neurontin used for hot flashes

Mortgage Process

Apr 15

Why Do Mortgage Companies Ask For So Much Stuff?

If you go through the process of getting a mortgage loan in today’s market, one question you are likely to ask is: “Why are you asking me for so much stuff?”

Some borrowers remember the “good old days” when loans were done on a handshake. If that is what you are expecting to happen now, you are in for a rude awakening. Even if you have pristine credit and a large down payment, the reality is that in today’s world, you are going to be required to document and paper-trail every last detail of your financial life. A word of advice: Don’t take it personally!  Guidelines are the same for everybody, so just realize that you are not being singled out.

Let me explain some of reasons why so much documentation is required, and give you some pointers to make the process less invasive and frustrating (for you and your lender).  First the why.

Anti Money Laundering: The Bank Secrecy Act (BSA-AML)

The government has basically recruited the entire financial services industry in the fight against terrorism through the Bank Secrecy Act that went into effect in 2012.  The rules require mortgage companies to document certain aspects of your finances when you apply for a loan.  Here are some prime examples:

  • Source of your down payment.  You will need to prove where the money came from, how it got into your account.
  • Source of large deposits into your account.  Depending on the type of loan you are applying for, a large deposit will usually mean any non-payroll deposit that is more than 15% of your gross monthly income.  Those deposits have to be documented, so if you are pulling the money out from under your mattress, it is not going to be accepted.  The money will need to be in the bank for at least 2 months to be considered an acceptable source of funds.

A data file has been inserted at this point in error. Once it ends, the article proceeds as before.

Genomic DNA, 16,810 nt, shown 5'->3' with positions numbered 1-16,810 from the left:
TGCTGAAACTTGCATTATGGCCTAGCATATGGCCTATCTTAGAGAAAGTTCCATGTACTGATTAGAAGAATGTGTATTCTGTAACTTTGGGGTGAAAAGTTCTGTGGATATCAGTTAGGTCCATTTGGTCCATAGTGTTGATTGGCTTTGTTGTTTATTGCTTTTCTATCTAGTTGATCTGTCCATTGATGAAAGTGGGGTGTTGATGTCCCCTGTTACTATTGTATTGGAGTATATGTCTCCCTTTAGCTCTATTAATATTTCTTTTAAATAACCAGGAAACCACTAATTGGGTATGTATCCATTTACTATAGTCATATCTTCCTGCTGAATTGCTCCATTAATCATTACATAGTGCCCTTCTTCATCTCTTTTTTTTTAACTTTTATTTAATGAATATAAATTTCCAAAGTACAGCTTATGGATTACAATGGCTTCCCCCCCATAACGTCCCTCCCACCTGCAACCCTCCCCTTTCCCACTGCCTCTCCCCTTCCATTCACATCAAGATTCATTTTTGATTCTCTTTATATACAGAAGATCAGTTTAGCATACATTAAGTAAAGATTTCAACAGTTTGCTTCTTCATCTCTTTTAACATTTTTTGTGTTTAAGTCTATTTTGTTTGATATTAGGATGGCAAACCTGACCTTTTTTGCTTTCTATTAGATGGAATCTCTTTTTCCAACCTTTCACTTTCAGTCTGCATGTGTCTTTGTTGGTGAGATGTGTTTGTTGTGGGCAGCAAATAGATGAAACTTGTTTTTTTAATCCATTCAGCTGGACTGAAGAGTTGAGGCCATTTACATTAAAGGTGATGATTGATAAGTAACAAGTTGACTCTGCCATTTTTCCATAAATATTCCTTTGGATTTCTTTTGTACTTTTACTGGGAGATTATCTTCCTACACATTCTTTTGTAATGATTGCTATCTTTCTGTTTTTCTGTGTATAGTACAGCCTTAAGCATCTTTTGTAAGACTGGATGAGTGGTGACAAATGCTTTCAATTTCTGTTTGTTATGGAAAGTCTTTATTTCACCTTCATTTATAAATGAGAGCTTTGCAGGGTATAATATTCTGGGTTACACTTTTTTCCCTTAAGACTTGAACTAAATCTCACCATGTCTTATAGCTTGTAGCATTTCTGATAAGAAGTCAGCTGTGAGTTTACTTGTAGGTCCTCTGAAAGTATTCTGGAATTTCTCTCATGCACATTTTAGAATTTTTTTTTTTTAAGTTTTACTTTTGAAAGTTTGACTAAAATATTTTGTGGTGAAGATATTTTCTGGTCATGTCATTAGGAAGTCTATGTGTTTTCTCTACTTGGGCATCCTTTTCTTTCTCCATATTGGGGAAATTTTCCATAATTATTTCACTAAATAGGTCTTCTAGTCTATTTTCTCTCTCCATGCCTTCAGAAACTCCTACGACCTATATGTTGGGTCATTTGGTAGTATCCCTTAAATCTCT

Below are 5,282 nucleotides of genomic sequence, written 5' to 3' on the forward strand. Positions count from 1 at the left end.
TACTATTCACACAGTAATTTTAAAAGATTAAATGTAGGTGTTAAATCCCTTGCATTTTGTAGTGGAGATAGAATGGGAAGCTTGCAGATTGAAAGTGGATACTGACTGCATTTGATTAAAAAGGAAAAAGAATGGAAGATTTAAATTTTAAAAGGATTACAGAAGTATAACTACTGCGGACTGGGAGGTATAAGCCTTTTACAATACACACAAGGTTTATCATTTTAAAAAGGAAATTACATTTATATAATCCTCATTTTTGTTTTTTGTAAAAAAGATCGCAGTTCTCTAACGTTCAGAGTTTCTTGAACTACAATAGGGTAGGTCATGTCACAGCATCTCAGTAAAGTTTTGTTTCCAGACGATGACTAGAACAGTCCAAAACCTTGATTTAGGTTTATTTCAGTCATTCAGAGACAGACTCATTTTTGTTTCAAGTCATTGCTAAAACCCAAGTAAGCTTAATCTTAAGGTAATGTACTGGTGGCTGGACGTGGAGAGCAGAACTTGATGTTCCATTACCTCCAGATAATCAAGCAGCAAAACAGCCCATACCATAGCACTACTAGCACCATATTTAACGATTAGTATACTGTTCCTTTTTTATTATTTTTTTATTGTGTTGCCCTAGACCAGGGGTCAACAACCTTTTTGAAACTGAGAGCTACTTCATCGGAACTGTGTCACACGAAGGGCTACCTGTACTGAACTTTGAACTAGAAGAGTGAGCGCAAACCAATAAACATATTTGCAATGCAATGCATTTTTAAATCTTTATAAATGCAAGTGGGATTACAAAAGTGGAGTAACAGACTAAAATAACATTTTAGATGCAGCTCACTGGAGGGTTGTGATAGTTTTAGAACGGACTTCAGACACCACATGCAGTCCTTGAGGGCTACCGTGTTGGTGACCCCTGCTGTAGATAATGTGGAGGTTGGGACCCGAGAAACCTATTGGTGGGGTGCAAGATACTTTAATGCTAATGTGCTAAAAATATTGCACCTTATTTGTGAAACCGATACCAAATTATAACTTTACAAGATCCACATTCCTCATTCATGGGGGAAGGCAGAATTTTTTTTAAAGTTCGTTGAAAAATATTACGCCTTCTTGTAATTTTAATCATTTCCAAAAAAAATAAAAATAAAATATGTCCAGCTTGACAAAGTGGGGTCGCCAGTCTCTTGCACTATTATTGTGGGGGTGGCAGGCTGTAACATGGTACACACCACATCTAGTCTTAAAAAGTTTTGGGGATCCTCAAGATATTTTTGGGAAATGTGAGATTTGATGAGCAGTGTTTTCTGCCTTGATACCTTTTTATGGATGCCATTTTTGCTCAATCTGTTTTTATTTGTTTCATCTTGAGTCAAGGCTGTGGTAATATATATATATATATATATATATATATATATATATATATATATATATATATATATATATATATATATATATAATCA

Along those lines, here are a few specifics you may run into:

  • If you are selling something for your down payment money.  You will need to prove 4 things:
    1. You owned it (the title or a receipt from when you bought it)
    2. It was worth what you sold it for (appraisal or valuation)
    3. Someone bought it (bill of sale)
    4. You received the money for it (copy of the check or deposit slip)
  • If you are cashing out an investment account.  You will be asked to provide:
    1. Precisely what stocks or bonds you sold
    2. Proof the trade cleared and when exactly the funds were deposited into your account.
  • If you are getting a gift for your down payment.  You will need to provide:
    1.  A gift letter signed by you and the donor of the gift (in most cases, only close family members are allowed as donors).
    2. Proof of the donor’s ability to give the gift, as well as the actual transfer of funds from the donor to the buyer.  This can be shown through a copy of a transaction history from the donor’s bank account showing the balance before the gift and the actual transfer out of the account. If any deposits are showing on this transaction history, they must also be documented to ensure the funds are not coming from an ineligible source such as the seller, a Realtor or the lender.  The source of the deposits in the donor’s account does not matter – we just need to evidence the deposits did not come from an interested party.